The noble Lord made a point about the exposure of interception methods and the necessity to protect them. I understand that very well. But I cannot see the difference that he tried to draw between a bug in a room and a telephone tap in that respect. It seems to me that the capacity to tap a phone is, from the criminal's point of view, extremely easy to understand. Something said into a telephone can be recorded and listened to by the police or whoever it is who is chasing him.
On the other hand, bugs have become exceptionally complicated. Their technical capacity is constantly being refined. We hear about that from time to time. The capacity argument relates to bugs rather than the telephone, the tapping of which is extremely simple. So that argument does not work.
I understand that criminals now tend to use pre-paid mobile telephones instead of fixed lines. That is a technical advance from their point of view because such telephones are slightly more difficult to tap. But it does not seem to me that it would make them any more inclined to think that, from their point of view, the telephone was a safer instrument than it was before.
I was also extremely interested in the case which the noble and learned Lord, Lord Lloyd, mentioned about A and B--the Dutchman and the United Kingdom subject. I should like to know whether the seminar to which the noble Lord, Lord Bach, referred was conducted before or after the result of that case from the Appellate Committee of the House of Lords became known, because that is extremely relevant.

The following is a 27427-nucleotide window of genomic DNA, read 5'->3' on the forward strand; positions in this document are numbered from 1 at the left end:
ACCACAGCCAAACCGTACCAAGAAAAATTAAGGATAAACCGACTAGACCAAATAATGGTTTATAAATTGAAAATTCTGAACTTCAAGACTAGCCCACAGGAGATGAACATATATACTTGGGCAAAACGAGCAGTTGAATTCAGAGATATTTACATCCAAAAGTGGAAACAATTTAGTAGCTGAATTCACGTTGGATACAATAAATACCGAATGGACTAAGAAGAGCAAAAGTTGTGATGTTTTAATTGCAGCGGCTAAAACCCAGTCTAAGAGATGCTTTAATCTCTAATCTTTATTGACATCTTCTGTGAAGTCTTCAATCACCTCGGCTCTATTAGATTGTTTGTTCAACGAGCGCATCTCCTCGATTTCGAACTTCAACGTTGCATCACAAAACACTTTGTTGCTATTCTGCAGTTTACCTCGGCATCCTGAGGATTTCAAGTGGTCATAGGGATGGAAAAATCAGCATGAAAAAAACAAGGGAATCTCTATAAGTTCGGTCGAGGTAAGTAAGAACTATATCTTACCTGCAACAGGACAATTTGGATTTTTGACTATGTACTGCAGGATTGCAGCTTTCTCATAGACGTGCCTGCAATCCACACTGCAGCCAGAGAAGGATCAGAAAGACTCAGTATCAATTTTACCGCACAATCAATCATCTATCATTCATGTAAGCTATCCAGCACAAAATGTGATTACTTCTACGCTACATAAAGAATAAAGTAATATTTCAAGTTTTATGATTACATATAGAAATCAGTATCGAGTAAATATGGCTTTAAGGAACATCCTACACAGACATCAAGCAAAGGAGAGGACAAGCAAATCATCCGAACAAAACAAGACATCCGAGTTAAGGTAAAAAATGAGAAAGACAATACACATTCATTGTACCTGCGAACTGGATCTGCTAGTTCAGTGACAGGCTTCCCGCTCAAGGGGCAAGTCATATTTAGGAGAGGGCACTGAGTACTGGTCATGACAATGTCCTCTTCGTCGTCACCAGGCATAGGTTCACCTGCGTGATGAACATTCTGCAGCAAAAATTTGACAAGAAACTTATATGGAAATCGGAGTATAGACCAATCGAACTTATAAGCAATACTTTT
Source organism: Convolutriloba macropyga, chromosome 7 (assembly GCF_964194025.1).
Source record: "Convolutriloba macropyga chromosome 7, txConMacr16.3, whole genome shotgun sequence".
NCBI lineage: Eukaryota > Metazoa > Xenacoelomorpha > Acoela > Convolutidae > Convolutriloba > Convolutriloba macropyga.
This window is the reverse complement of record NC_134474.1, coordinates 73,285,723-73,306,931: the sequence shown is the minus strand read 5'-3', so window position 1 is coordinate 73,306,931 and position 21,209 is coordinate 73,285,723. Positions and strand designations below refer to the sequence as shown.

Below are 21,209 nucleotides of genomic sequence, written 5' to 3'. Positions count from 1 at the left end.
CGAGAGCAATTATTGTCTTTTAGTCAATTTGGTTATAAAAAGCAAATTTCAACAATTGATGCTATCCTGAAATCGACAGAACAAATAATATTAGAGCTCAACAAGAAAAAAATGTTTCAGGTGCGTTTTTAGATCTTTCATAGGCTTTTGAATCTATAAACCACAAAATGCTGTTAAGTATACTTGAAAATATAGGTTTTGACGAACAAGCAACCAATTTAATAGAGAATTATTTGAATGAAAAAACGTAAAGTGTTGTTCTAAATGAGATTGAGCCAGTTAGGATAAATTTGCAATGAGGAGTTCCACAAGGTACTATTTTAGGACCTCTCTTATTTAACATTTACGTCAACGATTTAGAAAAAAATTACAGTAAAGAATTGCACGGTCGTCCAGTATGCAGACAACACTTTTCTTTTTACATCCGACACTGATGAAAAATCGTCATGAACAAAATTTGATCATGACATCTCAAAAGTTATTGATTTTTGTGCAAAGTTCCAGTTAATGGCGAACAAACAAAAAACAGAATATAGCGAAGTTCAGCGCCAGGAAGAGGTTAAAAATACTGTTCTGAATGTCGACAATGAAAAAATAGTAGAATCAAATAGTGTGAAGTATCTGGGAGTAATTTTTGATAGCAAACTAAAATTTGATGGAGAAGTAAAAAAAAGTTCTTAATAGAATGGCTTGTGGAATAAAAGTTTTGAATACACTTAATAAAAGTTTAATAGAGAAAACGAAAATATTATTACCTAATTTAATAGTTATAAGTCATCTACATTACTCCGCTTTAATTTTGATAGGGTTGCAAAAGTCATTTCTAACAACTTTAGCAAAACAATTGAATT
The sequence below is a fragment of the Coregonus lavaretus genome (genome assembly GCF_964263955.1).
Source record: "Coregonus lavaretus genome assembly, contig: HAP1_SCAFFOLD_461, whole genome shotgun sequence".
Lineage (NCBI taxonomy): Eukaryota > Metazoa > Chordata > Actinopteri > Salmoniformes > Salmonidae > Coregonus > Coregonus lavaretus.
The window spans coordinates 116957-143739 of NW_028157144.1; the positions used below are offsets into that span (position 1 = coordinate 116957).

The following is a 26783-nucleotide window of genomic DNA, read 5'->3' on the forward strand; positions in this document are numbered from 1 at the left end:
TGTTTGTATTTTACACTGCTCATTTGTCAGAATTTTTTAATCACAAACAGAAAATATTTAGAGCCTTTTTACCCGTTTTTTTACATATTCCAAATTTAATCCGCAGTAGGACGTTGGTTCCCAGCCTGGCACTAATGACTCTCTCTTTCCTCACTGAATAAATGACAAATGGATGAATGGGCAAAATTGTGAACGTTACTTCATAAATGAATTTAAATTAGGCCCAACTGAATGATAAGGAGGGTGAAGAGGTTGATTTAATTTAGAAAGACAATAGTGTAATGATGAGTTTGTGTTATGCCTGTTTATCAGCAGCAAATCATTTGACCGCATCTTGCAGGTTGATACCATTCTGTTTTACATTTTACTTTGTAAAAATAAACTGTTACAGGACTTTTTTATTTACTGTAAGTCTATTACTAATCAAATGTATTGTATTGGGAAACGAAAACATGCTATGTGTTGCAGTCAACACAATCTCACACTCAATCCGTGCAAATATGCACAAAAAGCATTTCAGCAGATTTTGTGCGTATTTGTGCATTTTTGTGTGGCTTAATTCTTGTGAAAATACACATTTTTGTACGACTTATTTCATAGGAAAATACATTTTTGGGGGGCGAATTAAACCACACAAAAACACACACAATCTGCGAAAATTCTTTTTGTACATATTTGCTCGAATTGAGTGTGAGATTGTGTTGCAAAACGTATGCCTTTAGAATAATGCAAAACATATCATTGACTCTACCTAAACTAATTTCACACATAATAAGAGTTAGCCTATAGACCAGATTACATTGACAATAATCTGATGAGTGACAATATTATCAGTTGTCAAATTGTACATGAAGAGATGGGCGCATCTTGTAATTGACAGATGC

Lord Lloyd of Berwick: I can answer that question because I was at that seminar. I expressed much the same view as I have expressed this evening. The decision of the House of Lords was given literally last week or a fortnight ago.
Lord Cope of Berkeley: In that case, the seminar's conclusions need to be looked at again. After all, the British police and authorities will be extremely tempted to gain the co-operation of the Dutch police in intercepting mobile calls here. If it can be done that way and then it is possible to use that in evidence, that would be extremely valuable and a novel technique to be used.